The C.S. Bell Co.

Equipment Spotlight

Can Recycling Equipment

CS Bell
CP Manufacturing
Haag Manufacturing
Master Magnets
Prodeva, Inc.
Taylor Machinery

In the world of recycling, the humble can rules the roost. Sixty-three percent of steel cans and 52 percent of aluminum cans are recycled each year, for a collective total of some 1.7 million pounds, according to the Can Manufacturers Institute. The reason is that used cans are valuable. Although beverage containers represent less than 20 percent of the materials collected in curbside recycling programs, they generate up to 70 percent of total scrap value. The most valuable commodity in curbside programs, helping to pay for the collection of other containers, is the aluminum can.

Extracting that value, however, does present recyclers with challenges. Aside from volatile commodity markets that control the value of the aluminum they produce, recyclers must cope with contaminants ranging from tin cans to two-by-fours, materials that may arrive in bags, boxes, bins or barrels and, most important of all, the low density of the original stream. The biggest problem with aluminum cans, said Bill Haag, owner of Haag Manufacturing in Otoe, Nebraska, “is they don’t weigh anything. You can fill a 40 foot semi-trailer with these and you wouldn’t have 3,000 lbs.”

The solution to this problem is to flatten the cans. Once flattened, aluminum cans take up a fraction of the space, and can be easily moved via conveyor or even blown with streams of air. “This makes it so it’s efficient to transport,” said Haag, whose company manufactures the Mighty Mite Can Densifier.

Haag Mfg.

Users of Haag’s Mighty Mite load up to 25 lbs. of aluminum cans into a magnetic sorting table which helps to remove ferrous contaminants. Then the cans are tilted into a hopper, which can hold up to 50 lbs. Then a gas or electric-powered hydraulic piston compresses them into 20 to 22-lb. bales. The stackable bales allow up to 1,500 lbs. of aluminum cans to fit on a single pallet.

Haag said the Mighty Mite, which can handle approximately 500 lbs. of cans per hour, is best suited for small- to medium-sized recycling businesses. “If you’re in a situation where you want to buy 500 lbs. or 1,000 lbs. of cans a day, that’s fine,” he said.

Steve Bunke, co-owner of Prodeva, Inc., in Jackson Center, Ohio, said that many smaller companies choose his company’s Model 500 Flattener Blower. This machine separates aluminum cans from steel and mixed-metal cans using an eight inch diameter magnetic head pulley, then crushes the aluminum cans and blows them into trailers, roll offs or other containers.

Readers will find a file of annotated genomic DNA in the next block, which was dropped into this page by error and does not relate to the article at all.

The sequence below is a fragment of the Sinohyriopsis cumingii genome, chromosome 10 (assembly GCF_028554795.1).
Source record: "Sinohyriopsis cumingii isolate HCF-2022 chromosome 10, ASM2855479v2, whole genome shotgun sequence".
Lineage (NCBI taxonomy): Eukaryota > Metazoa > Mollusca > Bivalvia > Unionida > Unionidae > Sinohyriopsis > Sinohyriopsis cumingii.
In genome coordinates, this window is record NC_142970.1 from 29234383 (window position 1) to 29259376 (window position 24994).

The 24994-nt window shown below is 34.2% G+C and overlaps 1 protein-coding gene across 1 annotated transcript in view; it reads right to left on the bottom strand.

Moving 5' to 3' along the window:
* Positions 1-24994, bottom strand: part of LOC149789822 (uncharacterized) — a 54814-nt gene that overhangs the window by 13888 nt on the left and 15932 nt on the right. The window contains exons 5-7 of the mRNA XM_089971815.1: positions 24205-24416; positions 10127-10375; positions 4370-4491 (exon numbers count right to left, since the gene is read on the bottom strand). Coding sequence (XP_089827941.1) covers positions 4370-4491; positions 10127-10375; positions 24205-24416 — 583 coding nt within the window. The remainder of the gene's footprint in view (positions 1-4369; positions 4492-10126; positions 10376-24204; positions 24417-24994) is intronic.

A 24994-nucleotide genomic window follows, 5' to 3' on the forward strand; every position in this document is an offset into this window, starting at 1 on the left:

The Model 500 has a rated capacity of over 2,000 lbs. per hour and produces output with a density of up to 7 lbs. per cubic foot. Material comes in through an 8 inch diameter adjustable delivery tube that is 12 feet long. Dirt and moisture are removed with the help of an infeed hopper screen.

Bunke said that while they do have some Model 500s in larger recycling centers, they target mostly smaller ones. Among the product’s sales appeals is its design for easy maintenance. “Everything on our machine is easily accessible. Without tearing the machine down, you can replace anything on the machine,” Bunke said. “I’d say they’re very user friendly.”

C.S. Bell Company

At C.S. Bell Company in Tiffin, Ohio, Dan White, market operations, said they help to address challenges related to how material arrives at a recycling facility. “If it’s coming in loose, bagged, in barrels, in a self-dumping or self-tipping hopper, they have to manage their cans in more than one format,” he said. Because of that, many customers request that he modify their can-flattening and blowing machines to accommodate different forms of input.

C.S. Bell makes a Model CM-95P Can Crusher as well as a Model CS-305 Can Blower. Both can be used separately as standalone machines or combined. “They can be bought at the same time or, if budgets don’t permit, they can get a crusher and at a later time buy a blower and roll it underneath,” White said. “It’s a complementary piece of equipment.”

The CM-95P Can Crusher is rated at 1,000 lbs. per hour and employs a ¾ yard hopper and a magnetic separator and reject chute. It can be set to discharge into a standard container or feed into a CS-305 Aluminum Can Blower. The blower can process up to 3,000 lbs. per hour of empty whole or crushed cans. Height and angle of its blower discharge tube are adjustable. The blower can be oriented in-line or at a right angle to the crusher.

Taylor Machinery Corp.

Perceptions regarding the state of the industry depend on who is doing the talking. Haag and Bunke say sales have slowed since aluminum prices began falling. “Cans are typically around a dollar a pound when you sell them, and we’ve been paying 50 cents,” said Haag. “Now they are about 55 cents a pound and all you can pay for them is 40 cents. Business has taken a hard hit in the past couple of months.”

White said C.S. Bell has been working through a stack of back orders, however, and has seen little slowdown. “One of the big drives in the past 10 years has been to increase our foreign presence,” he added. “This past year we ended with foreign sales accounting for 40 percent of all sales. That continues to grow.”

Bunke reports a mixed bag. “We had a very good year last year, and then everything dried up in the last month or so,” he said. “But it’s starting to come back now.”